————————————————————————————————————————-
    I have used the same data and it shows no hurricane once reached landfall, gusts between 70 and 90+ mph are not high enough for a cat 1 hurricane. Sustained winds 60+ mph are from storm force 10/11.

    ———————————————————————————————————————
    I’m done – call it whatever the heck you want – the direct FACTS are it was a massive, record breaking storm that caused historic and large scale damage and loss of life. The damage and loss of life dramatically exceeds that of Isaac earlier this year that was most certainly a full fledged and powerful hurricane.
    ———————————————————————————————————————
    Not surprised you’ve done your spin is getting you no-where. Nobody likes to see severe storms that are life threatening. It was only because it hit a highly populated region.

    ————————————————————————————————————————
    The media LARGELY reported this storm accurately. It was a hurricane for a considerable period of its life. They accurately noted the likely strength and severity all along. They accurately reported it would lose hurricane status as it approached landfall and they again reported correctly when it did just that, despite that the NWS direct observations and plenty of other data showed it still maintained hurricane force winds – both gusts and sustained – well after landfall.
    ————————————————————————————————————————
    It did lose it’s hurricane status until it reached landfall so why are you arguing with me?
    None of the sustained wind observations show values above 73 mph and hurricane force gusts above 73 mph do not determine an hurricane.

    —————————————————————————————————————–
    Con Ed has stated they prepared for the worst – and it was far worse yet.
    —————————————————————————————————————–
    It has been the worse to hit the New York area for a long time.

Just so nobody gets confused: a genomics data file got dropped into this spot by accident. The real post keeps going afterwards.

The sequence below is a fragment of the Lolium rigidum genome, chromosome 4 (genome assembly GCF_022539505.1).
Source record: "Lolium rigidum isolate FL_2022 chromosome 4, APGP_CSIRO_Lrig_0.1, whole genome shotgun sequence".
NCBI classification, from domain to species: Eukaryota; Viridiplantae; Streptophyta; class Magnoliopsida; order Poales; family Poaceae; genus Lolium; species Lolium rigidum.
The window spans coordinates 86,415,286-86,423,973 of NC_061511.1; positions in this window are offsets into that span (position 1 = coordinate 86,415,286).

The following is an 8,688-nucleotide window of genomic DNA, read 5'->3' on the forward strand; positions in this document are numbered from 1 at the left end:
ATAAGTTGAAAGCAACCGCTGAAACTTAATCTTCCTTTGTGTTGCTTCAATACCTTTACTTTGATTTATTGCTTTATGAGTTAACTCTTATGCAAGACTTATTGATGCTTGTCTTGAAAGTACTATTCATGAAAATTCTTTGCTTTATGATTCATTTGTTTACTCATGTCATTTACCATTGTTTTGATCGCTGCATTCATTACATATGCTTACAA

———————————————————————————————————————
    You go ahead and argue the silly semantics all you want – it won’t bring those who died back, nor roll back the clock on the $50 billion in damages.
    ———————————————————————————————————————
    Again this has nothing to do whether it was a hurricane or not when it reached landfall, This is about being scientifically correct and finding out the true information. NOAA will do the same thing and give its status and track once all the information has been put together. So because people died we should forget about the science part and not record what it was? Science helps greater understanding in preparing for future events that prevent further loss of life.

    I will remind you that New York is not alone despite these terrible events.

    http://en.wikipedia.org/wiki/North_Sea_flood_of_1953

  189. eyesonu says:
    October 31, 2012 at 12:29 pm
    A Scott, you are a bleeding heart liberal. From your point of view; damn the facts, I’m a liberal and negative viewpoints are all that count unless it’s so-called sustainability by burning food. Get a grip. You are a product of media hype. Go have a beer or two and then respond. Relax, the truth will prevail whether you want it to or not.